The Bloody Chamber and Other Stories - Angela Carter I have never read another writer who writes like Angela Carter. Her writing is beautiful and excessive and utterly lush and extravagant; I can't really describe it any other way. Her wordplay is so elegant and her turn of phrase is beautiful. The stories themselves are twisted versions of dark fairy tales, set in both the present day and in a historical setting. My favorites of the bunch: The Bloody Chamber (Bluebeard in a Victoriana setting), The Tiger's Bride (Beauty and the Beast) and The Lady in the House of Love (vampire story, sad and wonderfully written).

However, sometimes, the prose gets the better of Carter, and the stories spiral into a sort of frantic, wordy, bizarre mess. Still captivating, but very strange. I found The Snow Child, with it's themes of child-adult lust to be off-putting. Puss-in-Boots about...Puss-in-boots, I found it dull, the characters lacking (rare for Carter) and I struggled through that story.

Still, two clunkers out of several stories isn't bad. Angela Carter has to be one of my favorite authors, and this book of stories is definitely a keeper for me.
Reckless - Anne Stuart Lots of fun. I agree with the other reviewer on this page: the plot is nothing revolutionary. In fact, the whole thing is a re-tread of Georgette Heyer's DEVIL'S CUB. And yet...I *really* enjoyed reading this. The hero and heroine were delightful (and consistently characterized); the plot clipped along at a perfect pace; the secondary romance was one of the best I've seen in years. The whole book was a great and entertaining read.

I'd definitely recommend this to fans of Anne Stuart and historical romance. I don't have any complaints about this book; it was naughty, well-written fun -- a great romance novel. 4.5 stars = A grade.
Angels and Insects - A.S. Byatt Hmmm. I'm really torn about this book. On the one hand, the writing was excellent. On the other, it was very bizarre. Lots of insect imagery and themes in the first story, Morpho Eugenia. I felt it was…too much, however.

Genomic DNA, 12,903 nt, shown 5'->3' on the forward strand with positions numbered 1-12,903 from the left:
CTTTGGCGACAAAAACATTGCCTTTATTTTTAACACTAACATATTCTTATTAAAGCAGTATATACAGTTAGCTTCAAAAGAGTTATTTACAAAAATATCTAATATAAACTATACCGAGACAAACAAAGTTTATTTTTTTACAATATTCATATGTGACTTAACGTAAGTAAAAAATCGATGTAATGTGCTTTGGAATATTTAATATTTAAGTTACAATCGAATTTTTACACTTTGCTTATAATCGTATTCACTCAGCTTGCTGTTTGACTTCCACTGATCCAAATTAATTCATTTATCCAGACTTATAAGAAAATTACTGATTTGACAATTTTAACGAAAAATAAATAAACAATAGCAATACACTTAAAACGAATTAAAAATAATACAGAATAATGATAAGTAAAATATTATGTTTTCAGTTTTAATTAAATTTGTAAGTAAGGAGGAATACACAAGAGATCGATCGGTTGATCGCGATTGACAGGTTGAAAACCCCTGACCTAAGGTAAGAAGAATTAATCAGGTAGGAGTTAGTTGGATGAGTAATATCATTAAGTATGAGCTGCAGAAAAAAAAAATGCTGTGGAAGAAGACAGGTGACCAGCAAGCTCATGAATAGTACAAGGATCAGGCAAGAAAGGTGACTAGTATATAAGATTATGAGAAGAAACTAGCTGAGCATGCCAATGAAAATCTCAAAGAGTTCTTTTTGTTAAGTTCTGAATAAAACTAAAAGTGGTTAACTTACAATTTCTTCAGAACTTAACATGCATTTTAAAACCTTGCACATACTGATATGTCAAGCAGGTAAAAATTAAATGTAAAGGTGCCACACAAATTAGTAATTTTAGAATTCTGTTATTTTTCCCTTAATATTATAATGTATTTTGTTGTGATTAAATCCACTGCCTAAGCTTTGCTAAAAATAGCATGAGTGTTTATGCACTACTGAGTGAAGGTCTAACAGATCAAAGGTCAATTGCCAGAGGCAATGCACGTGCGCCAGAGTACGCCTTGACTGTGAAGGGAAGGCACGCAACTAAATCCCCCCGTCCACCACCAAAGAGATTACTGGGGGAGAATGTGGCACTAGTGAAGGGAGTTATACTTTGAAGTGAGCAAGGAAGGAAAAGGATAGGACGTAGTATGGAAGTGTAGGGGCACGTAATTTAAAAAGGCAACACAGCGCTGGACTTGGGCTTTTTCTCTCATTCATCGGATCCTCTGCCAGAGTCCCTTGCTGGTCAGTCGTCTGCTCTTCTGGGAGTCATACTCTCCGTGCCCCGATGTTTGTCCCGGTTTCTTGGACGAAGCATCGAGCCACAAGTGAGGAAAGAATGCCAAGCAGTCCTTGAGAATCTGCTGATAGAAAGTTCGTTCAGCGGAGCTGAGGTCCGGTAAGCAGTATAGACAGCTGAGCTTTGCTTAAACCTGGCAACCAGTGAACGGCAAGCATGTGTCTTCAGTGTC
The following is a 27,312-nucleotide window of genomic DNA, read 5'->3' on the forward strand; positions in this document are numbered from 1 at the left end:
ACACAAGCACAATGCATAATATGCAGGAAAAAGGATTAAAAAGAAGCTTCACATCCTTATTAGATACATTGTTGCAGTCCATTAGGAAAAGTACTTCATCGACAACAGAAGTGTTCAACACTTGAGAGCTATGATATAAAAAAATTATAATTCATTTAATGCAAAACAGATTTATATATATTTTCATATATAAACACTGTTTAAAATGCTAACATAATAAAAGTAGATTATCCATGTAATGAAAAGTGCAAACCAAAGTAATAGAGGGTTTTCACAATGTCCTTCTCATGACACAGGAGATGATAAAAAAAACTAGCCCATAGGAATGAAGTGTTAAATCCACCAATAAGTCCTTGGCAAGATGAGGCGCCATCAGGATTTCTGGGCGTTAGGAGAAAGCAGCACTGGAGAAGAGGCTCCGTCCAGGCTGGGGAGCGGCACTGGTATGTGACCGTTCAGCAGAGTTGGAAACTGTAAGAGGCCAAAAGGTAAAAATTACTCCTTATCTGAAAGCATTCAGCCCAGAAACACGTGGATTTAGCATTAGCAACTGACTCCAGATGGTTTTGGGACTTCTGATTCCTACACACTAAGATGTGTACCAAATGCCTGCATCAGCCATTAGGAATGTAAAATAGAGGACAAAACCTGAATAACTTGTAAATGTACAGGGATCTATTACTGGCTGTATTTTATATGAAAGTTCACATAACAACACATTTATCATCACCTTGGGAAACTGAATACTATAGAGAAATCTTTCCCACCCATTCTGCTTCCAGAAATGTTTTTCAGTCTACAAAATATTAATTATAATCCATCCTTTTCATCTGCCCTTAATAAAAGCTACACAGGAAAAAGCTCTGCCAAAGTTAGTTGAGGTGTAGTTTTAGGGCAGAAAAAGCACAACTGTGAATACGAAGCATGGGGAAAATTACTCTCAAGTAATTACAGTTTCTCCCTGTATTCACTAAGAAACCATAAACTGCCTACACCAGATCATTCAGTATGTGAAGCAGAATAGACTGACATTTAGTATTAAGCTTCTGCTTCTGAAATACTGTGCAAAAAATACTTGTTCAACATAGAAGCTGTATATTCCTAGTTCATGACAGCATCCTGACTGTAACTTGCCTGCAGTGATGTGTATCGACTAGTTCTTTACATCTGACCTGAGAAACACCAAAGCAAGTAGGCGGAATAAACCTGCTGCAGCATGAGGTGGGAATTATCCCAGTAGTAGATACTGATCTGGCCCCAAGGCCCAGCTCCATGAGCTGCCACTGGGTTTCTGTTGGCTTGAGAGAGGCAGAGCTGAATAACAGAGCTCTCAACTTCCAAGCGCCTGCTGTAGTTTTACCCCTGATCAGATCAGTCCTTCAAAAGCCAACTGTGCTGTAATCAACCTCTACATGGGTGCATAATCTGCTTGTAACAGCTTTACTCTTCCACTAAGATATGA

Although the writing itself was exquisite, I just think I don’t like A.S. Byatt’s style very well. She has a way of telling stories that I find to be very off-putting. She’ll start the story - getting the narrative ball rolling and making me like all of the characters - and then she’ll stop the story, interjecting a thousand different, unrelated poems and fairy tale fables. In Morpho Eugenia’s case, she stopped the story countless times to give the reader very dry, tehcnical narrations on ant behavior. While germane to the story, I felt like I was reading a textbook. Towards the end of the book, the main storyline drops almost completely, becoming a rather dull collection of made-up fables and ant behavior texts, without very much attention to the main characters. It made the end events seem like a surprise, since the character development had all but ground to a halt in the middle of story, leaving little time for the organic character development needed to make the ending believable.

I attempted the second story, but couldn’t get into it at all. Something about Tennyson? Dead lovers? Usually, I’d be all over that, but again - Byatt’s attempts to interject a bunch of faintly related material into the narrative left me cold. Ultimate rating: C (2.5 stars)
Blood and Ice - Robert Masello Ugh. Great, wonderful idea but BAD execution. This story suffered from some serious plot pacing and character problems which made this book a chore to read. When a book is still, on page 300, setting up atmosphere and introductory relationships... Really? I mean, come on. The book could have used some serious editing. I like lush prose as much as the next person (read: quite a bit), but not every single character action and thought needs to be described in meticulous detail. I don't need to know every detail, all the time, of what the character is wearing, their inner thought process, what the wall looks like, the sound of their shoes on the metal hallway...especially when the author keeps repeating the same basic details over and over again.

The characters were completely lackluster, as well. The only thing we get to know about the main character is that he has long, black hair and his girlfriend is in a coma. He has no personality, no family or friends or interests or anything that would make the reader care about him. The couple in the ice are equally poorly drawn; they were stock characters devoid of any real, consistent characterizations.

The writing structure, the actual sentences, were well-constructed, but everything else was utter crap. Pass on this. Total dud. 2 stars = D grade.